I have already had a conversation this morning with someone who thinks that it is bordering on racism for me to be happy for African Americans. "Be careful," I was told, "you don't want to say 'them.' "
But there is a part of me that finds it insulting to only say this is a happy day for all Americans, no matter the color. Yes, that's how America should be, but it isn't. It isn't yet, not even today it isn't.
There was yesterday, and now there is today. And I think, after everything that African Americans have struggled for in this country, that there is a great validation for their struggle. For the love of Mike, the Voting Rights Act has been in effect for only 43 years! That the Voting Rights Act had to happen is the tip of the iceberg of the struggle. Discriminatory voting practices were waged primarily against African Americans--and we're talking about murder! Legal means were needed to stop it, of course, and this was long AFTER being recognized as having the right to vote. We are talking about PEOPLE, here! One group of people with a certain skin color wanted another group of people with a different skin color to be intimidated out of voting, so they decided to murder voting activists. And far worse than that was happening for years and years. It still is happening somewhere, I'm certain.
There are people in this country who voted yesterday, who were alive before automobiles were a standard household item. Before television. Before consumer air travel. Before women were empowered with an acknowledgment of their right to vote. Before someone walked on the moon. Before space shuttles, cable tv, and the Internet. Those people have seen this country change like nobody else.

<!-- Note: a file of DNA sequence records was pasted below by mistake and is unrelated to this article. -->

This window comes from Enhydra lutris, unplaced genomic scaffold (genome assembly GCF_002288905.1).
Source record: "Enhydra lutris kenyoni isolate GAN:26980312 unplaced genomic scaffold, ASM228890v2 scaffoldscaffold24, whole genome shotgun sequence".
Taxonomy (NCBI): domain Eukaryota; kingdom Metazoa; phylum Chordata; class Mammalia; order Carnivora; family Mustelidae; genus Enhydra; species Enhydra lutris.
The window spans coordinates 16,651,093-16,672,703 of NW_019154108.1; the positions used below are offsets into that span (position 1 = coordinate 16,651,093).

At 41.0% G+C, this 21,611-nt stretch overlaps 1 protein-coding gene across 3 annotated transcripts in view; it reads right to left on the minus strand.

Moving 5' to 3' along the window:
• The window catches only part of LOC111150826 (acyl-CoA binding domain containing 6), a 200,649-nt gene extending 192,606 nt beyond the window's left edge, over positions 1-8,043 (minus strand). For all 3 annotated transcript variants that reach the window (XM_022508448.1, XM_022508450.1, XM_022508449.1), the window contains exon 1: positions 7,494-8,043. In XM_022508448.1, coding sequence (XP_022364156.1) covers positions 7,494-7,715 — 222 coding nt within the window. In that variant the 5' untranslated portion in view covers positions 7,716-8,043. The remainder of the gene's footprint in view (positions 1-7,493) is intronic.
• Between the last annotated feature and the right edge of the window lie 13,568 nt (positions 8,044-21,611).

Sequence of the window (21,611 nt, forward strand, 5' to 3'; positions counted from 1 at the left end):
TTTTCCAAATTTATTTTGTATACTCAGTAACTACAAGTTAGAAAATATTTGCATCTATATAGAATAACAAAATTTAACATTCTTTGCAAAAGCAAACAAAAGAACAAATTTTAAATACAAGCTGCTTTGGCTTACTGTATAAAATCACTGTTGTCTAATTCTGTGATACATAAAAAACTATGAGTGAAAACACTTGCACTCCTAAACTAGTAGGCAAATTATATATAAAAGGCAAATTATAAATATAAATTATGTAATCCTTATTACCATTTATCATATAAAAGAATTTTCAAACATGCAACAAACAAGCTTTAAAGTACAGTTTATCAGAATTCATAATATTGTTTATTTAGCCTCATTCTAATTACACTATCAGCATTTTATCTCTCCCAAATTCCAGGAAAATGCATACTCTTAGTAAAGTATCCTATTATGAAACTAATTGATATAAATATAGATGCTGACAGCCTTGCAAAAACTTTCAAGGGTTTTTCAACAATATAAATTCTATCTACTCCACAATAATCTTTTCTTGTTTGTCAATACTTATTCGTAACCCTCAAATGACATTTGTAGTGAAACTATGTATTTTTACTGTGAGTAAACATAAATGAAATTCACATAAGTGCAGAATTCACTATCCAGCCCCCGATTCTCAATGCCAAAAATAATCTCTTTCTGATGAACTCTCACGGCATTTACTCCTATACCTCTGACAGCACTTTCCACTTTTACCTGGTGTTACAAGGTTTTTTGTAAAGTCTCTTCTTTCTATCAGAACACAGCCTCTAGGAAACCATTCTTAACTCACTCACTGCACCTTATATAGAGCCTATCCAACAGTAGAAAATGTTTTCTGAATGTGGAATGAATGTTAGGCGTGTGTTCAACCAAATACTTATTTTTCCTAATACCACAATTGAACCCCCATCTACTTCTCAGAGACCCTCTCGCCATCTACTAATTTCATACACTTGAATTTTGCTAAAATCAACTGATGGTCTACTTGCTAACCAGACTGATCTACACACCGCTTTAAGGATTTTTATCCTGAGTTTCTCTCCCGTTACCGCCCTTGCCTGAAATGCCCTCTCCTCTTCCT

It is about time that this country has a person as president who represents the diversity of America. But I think it is insulting to the struggle of African Americans to ignore the fact that this president is representative of their cultural community. He represents them. I said it. Them.
Having said that, I know it is also true that this represents a barrier broken for all people of color. But where do the barriers stop? When will the journey toward complete representation end? This is the other side of my sentimental coin: when will there be a woman? A Native American? A homosexual? An Asian American? That is not necessarily what we are about, is it? Is it? Are we about representation of all different groups one by one? Where does the grouping end?
It is a journey. America is a very young nation. I think now that America can finally start moving in a direction of equality for all people. I think that's what this represents, and why I am so overjoyed that I'm crying. I cried last night, watching the people in Chicago react to the news. I cried listening to the speeches. I cried on the way to work today, thinking how different things can be, now. I cried thinking that children of color in America can finally, truly believe it when they are told by their parents, "You can be anything you want to be."
There was a yesterday, and now there is a today.